In spacetry news, a group of astronomers has rocked the cosmic confections community with a stunning claim that supermassive black holes are not donuts.
Conventional thinking suggests that the most massive black holes possess a ring of powdered sugar and sprinkles trapped in orbit around them.
With masses in the realm of millions to billions of solar masses, these objects are truly the heavyweights of our Universe, though it’s rude to point that out. With all this mass comes great responsibility for pulling in any matter — stars, planets, cosmic butterflies, possibly unlucky space dragons — to the black hole’s event horizon.
Now, astronomers have analyzed data from NASA’s Widget Investigating Stuff to Eat (WISE) catalog of thousands of breakfast pastries to find that the “torte model” may be woefully inadequate when explaining what is actually going on.
In the 1970s, astronomers developed a unified theory that could explain active supermassive black hole observations using breakfast foods. The theory arose during a Friday morning staff meeting where somebody brought bagels.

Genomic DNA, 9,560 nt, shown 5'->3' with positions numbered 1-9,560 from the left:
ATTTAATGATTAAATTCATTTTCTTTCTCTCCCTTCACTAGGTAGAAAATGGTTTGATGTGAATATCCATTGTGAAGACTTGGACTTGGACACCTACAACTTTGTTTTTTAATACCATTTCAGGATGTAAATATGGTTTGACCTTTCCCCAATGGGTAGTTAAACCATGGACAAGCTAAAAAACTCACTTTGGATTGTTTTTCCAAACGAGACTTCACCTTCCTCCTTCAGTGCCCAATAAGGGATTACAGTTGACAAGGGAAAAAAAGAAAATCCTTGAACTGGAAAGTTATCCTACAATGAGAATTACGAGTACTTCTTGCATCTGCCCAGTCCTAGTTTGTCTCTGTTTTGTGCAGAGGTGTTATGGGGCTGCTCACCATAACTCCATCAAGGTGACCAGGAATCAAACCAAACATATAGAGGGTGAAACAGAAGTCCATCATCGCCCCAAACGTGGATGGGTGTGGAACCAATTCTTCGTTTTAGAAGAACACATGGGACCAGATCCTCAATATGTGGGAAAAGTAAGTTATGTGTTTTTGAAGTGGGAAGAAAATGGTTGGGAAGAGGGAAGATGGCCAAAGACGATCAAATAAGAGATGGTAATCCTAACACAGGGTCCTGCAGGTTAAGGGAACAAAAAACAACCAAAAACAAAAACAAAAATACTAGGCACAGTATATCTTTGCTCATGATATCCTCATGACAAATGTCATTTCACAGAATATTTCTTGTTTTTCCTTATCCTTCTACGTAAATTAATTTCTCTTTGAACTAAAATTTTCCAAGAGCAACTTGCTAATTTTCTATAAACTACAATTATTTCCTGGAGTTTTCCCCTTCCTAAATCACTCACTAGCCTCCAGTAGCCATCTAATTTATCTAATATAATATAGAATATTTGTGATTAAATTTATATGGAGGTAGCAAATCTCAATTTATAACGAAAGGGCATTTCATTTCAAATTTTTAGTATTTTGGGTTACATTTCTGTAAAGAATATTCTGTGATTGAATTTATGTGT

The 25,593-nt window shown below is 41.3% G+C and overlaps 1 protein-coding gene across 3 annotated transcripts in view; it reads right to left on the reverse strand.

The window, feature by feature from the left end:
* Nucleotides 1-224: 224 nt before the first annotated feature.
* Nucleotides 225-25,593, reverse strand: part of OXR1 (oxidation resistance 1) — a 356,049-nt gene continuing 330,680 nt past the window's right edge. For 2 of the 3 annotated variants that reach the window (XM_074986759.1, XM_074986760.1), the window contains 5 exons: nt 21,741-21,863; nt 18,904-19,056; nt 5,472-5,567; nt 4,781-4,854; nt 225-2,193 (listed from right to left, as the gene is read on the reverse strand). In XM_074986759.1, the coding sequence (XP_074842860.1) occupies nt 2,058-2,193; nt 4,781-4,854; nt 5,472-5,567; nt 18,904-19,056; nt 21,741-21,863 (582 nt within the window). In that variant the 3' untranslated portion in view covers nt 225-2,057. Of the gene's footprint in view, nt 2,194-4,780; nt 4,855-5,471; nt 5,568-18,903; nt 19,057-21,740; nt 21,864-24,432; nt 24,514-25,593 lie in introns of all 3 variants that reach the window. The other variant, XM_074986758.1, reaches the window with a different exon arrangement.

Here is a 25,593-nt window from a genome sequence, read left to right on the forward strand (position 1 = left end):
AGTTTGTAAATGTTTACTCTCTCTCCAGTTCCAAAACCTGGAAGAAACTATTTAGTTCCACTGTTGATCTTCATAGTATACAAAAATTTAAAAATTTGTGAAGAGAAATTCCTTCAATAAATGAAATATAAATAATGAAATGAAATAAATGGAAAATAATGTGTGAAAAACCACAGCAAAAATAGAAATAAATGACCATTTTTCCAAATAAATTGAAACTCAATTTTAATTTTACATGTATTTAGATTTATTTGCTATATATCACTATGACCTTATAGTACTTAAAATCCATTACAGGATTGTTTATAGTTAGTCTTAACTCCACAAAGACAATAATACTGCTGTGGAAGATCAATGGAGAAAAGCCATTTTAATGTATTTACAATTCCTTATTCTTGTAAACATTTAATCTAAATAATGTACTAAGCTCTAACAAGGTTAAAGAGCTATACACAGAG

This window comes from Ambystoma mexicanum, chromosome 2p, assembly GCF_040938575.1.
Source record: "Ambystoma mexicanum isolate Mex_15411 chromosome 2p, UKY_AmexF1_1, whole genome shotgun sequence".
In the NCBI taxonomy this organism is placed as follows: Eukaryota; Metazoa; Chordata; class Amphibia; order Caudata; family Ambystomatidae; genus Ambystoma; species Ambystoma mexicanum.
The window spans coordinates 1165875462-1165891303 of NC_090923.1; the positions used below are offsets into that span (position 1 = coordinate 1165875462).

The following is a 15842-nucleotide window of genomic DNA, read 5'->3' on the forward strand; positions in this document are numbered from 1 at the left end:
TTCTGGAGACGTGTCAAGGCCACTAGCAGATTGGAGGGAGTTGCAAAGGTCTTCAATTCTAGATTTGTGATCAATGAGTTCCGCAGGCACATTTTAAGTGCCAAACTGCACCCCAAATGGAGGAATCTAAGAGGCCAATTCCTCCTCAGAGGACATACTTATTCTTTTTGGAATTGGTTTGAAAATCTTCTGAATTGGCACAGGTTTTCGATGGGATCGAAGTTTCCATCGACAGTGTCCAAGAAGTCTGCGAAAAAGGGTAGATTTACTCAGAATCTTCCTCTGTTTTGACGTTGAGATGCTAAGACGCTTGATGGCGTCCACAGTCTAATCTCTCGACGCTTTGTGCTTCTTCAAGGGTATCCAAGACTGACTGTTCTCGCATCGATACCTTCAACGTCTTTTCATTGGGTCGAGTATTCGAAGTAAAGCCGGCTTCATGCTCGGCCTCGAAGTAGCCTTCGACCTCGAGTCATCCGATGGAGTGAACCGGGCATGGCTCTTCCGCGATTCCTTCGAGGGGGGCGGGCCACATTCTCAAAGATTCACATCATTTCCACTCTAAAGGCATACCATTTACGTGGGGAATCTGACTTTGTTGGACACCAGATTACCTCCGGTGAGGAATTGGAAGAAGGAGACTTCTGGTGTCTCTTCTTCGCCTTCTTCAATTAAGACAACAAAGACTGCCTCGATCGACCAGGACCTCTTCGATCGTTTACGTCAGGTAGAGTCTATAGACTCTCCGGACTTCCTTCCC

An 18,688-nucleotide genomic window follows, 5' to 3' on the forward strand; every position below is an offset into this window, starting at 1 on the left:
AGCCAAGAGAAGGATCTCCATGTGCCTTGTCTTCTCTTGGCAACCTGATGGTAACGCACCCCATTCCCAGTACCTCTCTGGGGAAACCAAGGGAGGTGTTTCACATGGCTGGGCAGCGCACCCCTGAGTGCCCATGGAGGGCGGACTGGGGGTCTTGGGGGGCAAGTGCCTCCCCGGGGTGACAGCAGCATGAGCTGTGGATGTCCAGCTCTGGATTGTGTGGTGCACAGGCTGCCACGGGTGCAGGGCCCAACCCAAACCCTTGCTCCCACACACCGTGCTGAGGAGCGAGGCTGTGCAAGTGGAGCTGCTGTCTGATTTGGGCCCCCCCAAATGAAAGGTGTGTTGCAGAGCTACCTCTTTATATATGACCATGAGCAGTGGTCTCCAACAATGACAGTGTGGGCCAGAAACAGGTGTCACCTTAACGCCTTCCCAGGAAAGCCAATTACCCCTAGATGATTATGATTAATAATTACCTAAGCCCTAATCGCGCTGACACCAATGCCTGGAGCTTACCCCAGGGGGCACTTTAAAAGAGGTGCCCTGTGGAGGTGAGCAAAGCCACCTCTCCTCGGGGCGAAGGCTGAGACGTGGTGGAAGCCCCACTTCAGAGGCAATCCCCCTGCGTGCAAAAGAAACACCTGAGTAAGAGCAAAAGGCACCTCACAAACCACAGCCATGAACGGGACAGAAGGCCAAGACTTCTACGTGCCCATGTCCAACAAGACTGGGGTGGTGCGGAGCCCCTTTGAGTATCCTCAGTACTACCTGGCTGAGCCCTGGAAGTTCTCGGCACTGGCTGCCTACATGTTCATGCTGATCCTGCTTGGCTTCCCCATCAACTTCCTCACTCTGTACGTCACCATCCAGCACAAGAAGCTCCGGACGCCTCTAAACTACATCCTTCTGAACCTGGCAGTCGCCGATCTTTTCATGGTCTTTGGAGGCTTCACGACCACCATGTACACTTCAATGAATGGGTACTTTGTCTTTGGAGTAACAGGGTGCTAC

Since this unified theory was suggested, it has generally been ignored, since the existence of giant donuts billions of miles away isn’t really a conversation starter at parties.
After surveying 170,000 galaxies containing supermassive black holes at their cores, the WISE observations showed some black holes that could be seen, and some that could not, in accordance with the Law of Convenient Research (“Sometimes stuff is there, and sometimes it isn’t, depending on who’s giving us grant money.”) When looking at black holes inside massive galaxies that are clumped together in galactic clusters, more black holes seem to be obscured, indicating some kind of bias against black holes, or galactic clusters, or the supermassive, depending on who you ask.
“The main purpose of unification was to put a zoo of different kinds of active nuclei under a single umbrella,” said lead researcher Emilio Donoso of the Instituto Ciencias Astronomicas de la Tierra y del Espacio in Argentina. “Now, that has become increasingly complex to do as we discovered the words ‘zoo’ and ‘umbrella’ mean completely different things than I thought in English. Stupid translation app…”
Donoso and his team came back a few minutes later and suggested that dark matter may have a part to play.
The Nutritional Archive of Sweets Alternatives (NASA) confirmed that the black hole announcement brings the official count of things that are not donuts to 3,024,225,801,850. The list includes other non-donut things such as upstate New York, altimeters, and that episode of Star Trek where some woman steals Spock’s brain.
(The image above shows galaxies clumped together in the Fornax cruller. The picture has been artistically enhanced by Miranda Johnson of Mrs. Marino’s fourth grade art class to illustrate the idea that black holes would be prettier if they were magenta.)